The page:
The U.S. Department of Labor on Wednesday released its long-awaited and controversial fiduciary rule expanding the definition of who is a fiduciary when providing investment advice on retirement accounts. The rule aims to eliminate conflicts of interest and to give investors transparent information about the total cost of investments, including fees and commissions.

The new rule covers anyone who gets paid directly or indirectly for providing retirement investment advice. This includes anyone who advises or makes recommendations on 401(k) plans and IRAs, which account for trillions of dollars of invested assets. This marks a radical shift for brokers and broker-dealer firms, who will no longer be judged by a suitability standard but instead owe a higher, fiduciary duty to put their clients’ best interest first. A game-changing corollary is the rule’s prohibition of commission-based fee arrangements and other forms of conflicted compensation that are commonplace throughout the brokerage industry.

The fiduciary rule leaves investment professionals who want to continue to receive otherwise-prohibited compensation with a couple of fundamental choices: provide no advice or take advantage of the rule’s “best interest contract” (BIC) exemption. The BIC imposes strict conditions. Under the rule’s expanded definition of who is a fiduciary, advisers of retirement accounts must:

  • Acknowledge their fiduciary owed to clients;
  • Adhere to uniform standards of impartial conduct requiring them to give advice in the client’s best interest, charge no more than reasonable compensation, and make no misleading statements about investments, compensation, or conflicts of interest;
  • Implement policies and procedures to prevent violation of the above standards; and
  • Fairly disclose upfront information about the total cost of each new investment, fees, compensation, and conflicts of interest.

In the case of IRAs and non-ERISA plans, these conditions must be set forth in an enforceable contract with the client. The BIC requirements likely will increase costs of compliance and regulatory scrutiny while reducing income. Those effects may be too heavy a price to pay for some brokers and the investors they serve. The options for brokers include conversion to fee-based relationships and shedding accounts that are simply marginally profitable.

“By substituting its judgment for that of investors in deciding the type of financial professional and fee structure all investors should use when investing their retirement savings, the DOL’s final rule has only further extended the nanny state’s reach into the wallets of hard-working Americans across the country,” says Dan Gallagher, a former SEC commissioner and president of Patomak Global Partners, a regulatory consulting firm for the financial services industry. “The DOL’s final rule continues to ignore the benefits to investors of a disclosure-based approach to mitigating potential conflicts of interest. Investors benefit from choice: choice of products, choice in advice providers and choice in making decisions for themselves, all of which will now be severely limited under the DOL’s heavy-handed rule.”

Consequences, opportunities

What are the other regulatory and legal consequences for breaching the new fiduciary duty rule? Brokers and other advisers of retirement accounts could face enforcement actions by the DOL or be exposed to tax penalties levied by the IRS. Above and beyond regulatory action, clients can bring a private cause of action for breach of the BIC. The rule bars provisions in the BIC that limit liability to clients or preclude them from enforcing the contract through class actions.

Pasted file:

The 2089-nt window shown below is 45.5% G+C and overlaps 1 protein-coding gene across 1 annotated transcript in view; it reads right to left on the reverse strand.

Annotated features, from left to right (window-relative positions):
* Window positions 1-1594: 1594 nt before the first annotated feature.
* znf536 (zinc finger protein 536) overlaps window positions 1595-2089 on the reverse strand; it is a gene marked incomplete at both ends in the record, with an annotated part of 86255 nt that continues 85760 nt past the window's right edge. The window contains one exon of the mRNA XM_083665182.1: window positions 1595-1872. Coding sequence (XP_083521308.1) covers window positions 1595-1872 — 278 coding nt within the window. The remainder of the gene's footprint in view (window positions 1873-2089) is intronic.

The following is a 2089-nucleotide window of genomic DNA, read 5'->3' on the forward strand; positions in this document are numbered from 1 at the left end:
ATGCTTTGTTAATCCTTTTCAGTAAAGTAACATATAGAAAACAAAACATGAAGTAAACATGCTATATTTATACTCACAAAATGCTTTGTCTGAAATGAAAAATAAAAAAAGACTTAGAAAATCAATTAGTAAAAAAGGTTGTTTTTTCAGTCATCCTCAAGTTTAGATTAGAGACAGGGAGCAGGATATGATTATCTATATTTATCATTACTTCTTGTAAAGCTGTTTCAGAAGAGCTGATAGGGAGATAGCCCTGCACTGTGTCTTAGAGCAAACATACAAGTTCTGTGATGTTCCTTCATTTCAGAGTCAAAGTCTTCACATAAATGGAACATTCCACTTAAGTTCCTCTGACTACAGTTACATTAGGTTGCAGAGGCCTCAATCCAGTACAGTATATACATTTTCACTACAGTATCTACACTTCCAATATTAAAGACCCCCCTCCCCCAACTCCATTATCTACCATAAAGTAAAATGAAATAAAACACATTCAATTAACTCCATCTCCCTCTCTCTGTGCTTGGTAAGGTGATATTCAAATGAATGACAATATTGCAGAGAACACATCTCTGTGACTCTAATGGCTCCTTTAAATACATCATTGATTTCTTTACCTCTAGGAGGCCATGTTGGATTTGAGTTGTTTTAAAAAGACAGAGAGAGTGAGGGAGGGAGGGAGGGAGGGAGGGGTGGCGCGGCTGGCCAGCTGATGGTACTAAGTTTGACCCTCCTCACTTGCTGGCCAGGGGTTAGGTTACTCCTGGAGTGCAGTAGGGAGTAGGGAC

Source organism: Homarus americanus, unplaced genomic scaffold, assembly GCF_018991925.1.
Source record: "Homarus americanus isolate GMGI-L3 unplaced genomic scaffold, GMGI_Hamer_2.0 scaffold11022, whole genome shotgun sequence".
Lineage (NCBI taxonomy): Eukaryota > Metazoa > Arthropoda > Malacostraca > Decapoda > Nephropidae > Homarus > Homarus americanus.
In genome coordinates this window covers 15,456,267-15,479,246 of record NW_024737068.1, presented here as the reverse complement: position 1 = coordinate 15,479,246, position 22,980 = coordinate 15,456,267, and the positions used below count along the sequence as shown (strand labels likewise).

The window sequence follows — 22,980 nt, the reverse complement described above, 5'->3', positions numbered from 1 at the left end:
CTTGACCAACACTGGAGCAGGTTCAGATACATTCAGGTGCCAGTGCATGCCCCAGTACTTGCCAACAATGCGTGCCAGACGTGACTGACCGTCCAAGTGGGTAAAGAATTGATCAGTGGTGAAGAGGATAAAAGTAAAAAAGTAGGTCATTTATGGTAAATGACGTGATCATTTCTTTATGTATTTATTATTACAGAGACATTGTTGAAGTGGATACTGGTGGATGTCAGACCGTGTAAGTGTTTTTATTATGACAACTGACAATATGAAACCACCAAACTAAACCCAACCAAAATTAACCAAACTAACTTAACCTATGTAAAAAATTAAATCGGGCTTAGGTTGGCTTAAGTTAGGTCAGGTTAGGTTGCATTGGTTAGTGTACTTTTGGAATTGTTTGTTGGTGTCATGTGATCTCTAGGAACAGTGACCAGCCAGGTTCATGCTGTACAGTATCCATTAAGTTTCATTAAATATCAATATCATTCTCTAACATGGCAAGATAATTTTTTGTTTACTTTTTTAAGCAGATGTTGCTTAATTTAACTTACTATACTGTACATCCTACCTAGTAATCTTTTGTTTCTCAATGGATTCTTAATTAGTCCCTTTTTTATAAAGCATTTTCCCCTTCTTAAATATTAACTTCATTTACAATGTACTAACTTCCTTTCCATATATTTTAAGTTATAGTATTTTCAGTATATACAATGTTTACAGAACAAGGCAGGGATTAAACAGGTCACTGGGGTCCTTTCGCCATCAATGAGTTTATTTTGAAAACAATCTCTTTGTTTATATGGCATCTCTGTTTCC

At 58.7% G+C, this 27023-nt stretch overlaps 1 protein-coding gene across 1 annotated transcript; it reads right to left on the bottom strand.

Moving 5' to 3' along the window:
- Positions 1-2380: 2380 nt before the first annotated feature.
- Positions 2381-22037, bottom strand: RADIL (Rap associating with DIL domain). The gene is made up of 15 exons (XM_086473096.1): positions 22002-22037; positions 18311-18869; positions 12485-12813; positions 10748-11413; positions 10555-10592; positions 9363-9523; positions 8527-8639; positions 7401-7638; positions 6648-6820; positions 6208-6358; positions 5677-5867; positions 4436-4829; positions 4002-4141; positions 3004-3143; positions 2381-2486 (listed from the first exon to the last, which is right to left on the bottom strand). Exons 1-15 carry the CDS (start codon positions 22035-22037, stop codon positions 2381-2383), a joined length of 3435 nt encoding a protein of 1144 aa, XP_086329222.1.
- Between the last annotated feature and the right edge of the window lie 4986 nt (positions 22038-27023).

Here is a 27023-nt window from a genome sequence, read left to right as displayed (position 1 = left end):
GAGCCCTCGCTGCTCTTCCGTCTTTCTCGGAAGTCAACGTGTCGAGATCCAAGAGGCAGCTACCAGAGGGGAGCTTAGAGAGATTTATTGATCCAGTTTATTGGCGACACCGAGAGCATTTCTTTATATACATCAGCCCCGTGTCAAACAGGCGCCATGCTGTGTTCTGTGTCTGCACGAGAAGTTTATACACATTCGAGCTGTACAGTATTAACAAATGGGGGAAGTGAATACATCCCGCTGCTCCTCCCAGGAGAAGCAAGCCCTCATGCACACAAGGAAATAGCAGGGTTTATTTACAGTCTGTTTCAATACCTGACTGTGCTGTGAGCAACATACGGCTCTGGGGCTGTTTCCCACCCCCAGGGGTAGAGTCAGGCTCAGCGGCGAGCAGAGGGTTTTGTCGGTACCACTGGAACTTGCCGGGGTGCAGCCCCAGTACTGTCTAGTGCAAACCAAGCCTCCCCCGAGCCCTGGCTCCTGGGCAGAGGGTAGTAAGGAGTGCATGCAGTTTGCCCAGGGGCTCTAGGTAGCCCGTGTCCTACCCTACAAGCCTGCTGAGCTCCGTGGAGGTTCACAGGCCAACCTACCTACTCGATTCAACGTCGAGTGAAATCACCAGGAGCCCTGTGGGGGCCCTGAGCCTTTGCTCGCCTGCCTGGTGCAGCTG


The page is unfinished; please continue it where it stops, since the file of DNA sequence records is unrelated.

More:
It remains to be seen how courts will apply the “best of interest of the client” standard in individual cases. This uncertainty will make it more complex for institutional and individual advisers to quantify their litigation exposure and look for ways to mitigate that risk through insurance and other risk-transfer mechanisms. At the very least, the fiduciary rule makes clear the requirement to document each client’s individual needs for each new investment recommended. Such records would be discoverable in a client lawsuit. Failing to handle and preserve them properly may lead to sanctions or even a monetary judgment for the client.

On the upside, the new rule creates significant opportunities for independent brokers and smaller brokerage firms to step in and meet the needs of more moderate investors. The calculus for whether to comply with the fiduciary rule may look different when you consider that tens of trillions of dollars of wealth accumulated by the baby-boomer generation will transfer to their children and their children’s children over the next 30 years.

But stay tuned. Political and industry leaders have criticized the fiduciary rule as unworkable and ineffective at protecting the retirement accounts of average Americans. The DOL may face legal challenges to its authority to promulgate the rule and lobbying efforts to override or replace it. Moreover, the SEC has yet to decide whether to change its own fiduciary standard for registered investment advisers. If the SEC and DOL standards conflict, some financial advisers will face their own logistical challenges on how to ensure compliance with both.

Whatever changes happen at the regulatory, judicial, or legislative level, the financial advisory industry will need to change significantly. Navigating the new rule’s requirements and many exceptions will be difficult. Investing in the right compliance and litigation strategy can help brokers harness the business opportunities that a fiduciary standard will create while managing a reasonable level of risk.

This article originally was published in The Daily Record on April 7, 2016.